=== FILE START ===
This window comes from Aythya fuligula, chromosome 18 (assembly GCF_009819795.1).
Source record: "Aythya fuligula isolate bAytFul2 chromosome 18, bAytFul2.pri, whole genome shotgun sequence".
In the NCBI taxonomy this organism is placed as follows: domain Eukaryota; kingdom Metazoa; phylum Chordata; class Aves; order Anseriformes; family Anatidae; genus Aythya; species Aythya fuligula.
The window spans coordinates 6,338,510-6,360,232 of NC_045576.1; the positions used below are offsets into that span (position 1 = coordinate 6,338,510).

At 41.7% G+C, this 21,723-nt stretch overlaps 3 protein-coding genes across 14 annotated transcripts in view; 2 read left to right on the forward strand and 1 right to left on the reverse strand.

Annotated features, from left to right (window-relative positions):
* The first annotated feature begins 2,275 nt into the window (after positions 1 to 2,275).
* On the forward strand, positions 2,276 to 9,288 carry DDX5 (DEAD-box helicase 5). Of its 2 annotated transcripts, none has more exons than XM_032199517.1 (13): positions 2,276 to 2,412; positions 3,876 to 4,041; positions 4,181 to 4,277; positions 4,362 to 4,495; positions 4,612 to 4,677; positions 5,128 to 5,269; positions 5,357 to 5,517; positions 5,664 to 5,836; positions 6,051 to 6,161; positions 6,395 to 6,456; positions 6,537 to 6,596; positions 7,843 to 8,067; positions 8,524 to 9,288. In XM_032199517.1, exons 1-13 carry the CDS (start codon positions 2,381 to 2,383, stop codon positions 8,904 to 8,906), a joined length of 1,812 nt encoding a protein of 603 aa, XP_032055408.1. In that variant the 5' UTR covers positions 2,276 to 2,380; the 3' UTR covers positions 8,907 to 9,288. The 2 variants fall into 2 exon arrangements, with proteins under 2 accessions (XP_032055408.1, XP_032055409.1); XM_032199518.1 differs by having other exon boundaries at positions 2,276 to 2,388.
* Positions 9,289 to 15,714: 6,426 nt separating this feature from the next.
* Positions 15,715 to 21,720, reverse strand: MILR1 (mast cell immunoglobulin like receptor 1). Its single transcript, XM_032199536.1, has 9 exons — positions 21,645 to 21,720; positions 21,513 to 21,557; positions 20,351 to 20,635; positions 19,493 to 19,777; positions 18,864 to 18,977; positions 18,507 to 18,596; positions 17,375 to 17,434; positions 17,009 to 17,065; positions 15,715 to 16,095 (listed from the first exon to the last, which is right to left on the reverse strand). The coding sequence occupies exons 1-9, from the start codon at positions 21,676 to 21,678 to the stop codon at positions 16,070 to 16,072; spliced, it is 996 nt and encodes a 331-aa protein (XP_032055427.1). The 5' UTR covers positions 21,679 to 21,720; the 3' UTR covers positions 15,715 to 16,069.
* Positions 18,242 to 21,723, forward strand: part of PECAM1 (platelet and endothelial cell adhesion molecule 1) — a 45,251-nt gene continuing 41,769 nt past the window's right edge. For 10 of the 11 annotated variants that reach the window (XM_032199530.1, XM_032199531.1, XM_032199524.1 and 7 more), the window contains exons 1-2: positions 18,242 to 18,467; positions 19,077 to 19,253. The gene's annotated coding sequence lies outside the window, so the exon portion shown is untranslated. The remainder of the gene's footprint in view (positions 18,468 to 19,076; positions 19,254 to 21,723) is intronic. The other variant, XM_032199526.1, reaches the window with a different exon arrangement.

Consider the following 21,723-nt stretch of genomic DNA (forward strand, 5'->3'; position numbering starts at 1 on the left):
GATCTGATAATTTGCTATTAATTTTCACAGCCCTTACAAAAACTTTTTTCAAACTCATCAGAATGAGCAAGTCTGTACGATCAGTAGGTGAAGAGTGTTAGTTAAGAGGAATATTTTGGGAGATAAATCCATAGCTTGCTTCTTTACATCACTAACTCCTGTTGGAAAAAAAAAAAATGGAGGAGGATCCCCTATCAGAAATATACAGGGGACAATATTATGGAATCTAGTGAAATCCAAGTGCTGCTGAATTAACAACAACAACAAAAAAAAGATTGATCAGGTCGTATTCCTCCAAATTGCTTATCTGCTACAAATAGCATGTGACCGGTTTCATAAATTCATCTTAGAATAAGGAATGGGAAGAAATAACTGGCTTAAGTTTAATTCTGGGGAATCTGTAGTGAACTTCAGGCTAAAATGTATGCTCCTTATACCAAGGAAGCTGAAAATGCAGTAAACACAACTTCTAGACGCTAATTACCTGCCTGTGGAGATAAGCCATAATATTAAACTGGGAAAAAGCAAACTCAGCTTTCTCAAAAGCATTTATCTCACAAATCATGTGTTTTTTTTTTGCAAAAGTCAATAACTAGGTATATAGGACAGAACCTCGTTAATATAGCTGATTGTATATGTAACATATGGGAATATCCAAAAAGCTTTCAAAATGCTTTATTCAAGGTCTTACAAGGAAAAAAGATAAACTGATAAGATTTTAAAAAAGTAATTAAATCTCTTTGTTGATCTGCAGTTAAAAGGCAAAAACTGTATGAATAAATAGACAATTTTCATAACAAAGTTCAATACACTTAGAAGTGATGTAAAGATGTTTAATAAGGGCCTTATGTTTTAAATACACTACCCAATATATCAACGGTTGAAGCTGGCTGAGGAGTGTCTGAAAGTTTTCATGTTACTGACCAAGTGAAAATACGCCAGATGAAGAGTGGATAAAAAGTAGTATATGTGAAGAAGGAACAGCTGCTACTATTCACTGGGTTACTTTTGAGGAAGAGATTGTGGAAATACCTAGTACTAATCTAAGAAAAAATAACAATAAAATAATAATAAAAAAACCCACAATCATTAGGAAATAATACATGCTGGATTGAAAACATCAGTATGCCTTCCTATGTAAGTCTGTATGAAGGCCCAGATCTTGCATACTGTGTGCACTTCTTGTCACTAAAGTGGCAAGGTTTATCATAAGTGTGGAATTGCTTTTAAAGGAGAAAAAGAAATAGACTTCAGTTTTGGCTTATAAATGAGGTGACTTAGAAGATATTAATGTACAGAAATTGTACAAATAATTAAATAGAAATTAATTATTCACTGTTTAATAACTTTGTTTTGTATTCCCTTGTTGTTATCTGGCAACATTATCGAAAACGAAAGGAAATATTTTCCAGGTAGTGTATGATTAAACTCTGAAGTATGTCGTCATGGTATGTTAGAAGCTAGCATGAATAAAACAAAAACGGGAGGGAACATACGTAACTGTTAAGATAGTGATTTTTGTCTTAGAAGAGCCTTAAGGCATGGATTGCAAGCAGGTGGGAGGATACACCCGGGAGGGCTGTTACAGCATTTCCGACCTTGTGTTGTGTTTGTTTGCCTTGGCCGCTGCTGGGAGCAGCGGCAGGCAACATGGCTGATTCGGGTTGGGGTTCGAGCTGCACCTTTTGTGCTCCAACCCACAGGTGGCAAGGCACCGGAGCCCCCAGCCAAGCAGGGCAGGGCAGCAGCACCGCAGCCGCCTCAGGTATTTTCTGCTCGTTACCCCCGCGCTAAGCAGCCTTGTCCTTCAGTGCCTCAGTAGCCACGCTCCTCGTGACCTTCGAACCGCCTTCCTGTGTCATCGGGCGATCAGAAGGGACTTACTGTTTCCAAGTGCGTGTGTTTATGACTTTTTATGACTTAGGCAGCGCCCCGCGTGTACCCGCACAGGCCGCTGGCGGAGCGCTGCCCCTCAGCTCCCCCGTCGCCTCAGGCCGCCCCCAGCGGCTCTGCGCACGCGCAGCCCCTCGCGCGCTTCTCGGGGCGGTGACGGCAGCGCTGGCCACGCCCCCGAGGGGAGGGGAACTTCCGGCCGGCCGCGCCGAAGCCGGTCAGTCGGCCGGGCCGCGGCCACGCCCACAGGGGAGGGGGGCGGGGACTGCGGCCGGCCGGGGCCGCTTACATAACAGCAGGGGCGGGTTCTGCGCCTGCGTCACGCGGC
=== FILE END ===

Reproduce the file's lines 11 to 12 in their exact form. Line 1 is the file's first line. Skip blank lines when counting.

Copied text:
* Positions 18,242 to 21,723, forward strand: part of PECAM1 (platelet and endothelial cell adhesion molecule 1) — a 45,251-nt gene continuing 41,769 nt past the window's right edge. For 10 of the 11 annotated variants that reach the window (XM_032199530.1, XM_032199531.1, XM_032199524.1 and 7 more), the window contains exons 1-2: positions 18,242 to 18,467; positions 19,077 to 19,253. The gene's annotated coding sequence lies outside the window, so the exon portion shown is untranslated. The remainder of the gene's footprint in view (positions 18,468 to 19,076; positions 19,254 to 21,723) is intronic. The other variant, XM_032199526.1, reaches the window with a different exon arrangement.

Consider the following 21,723-nt stretch of genomic DNA (forward strand, 5'->3'; position numbering starts at 1 on the left):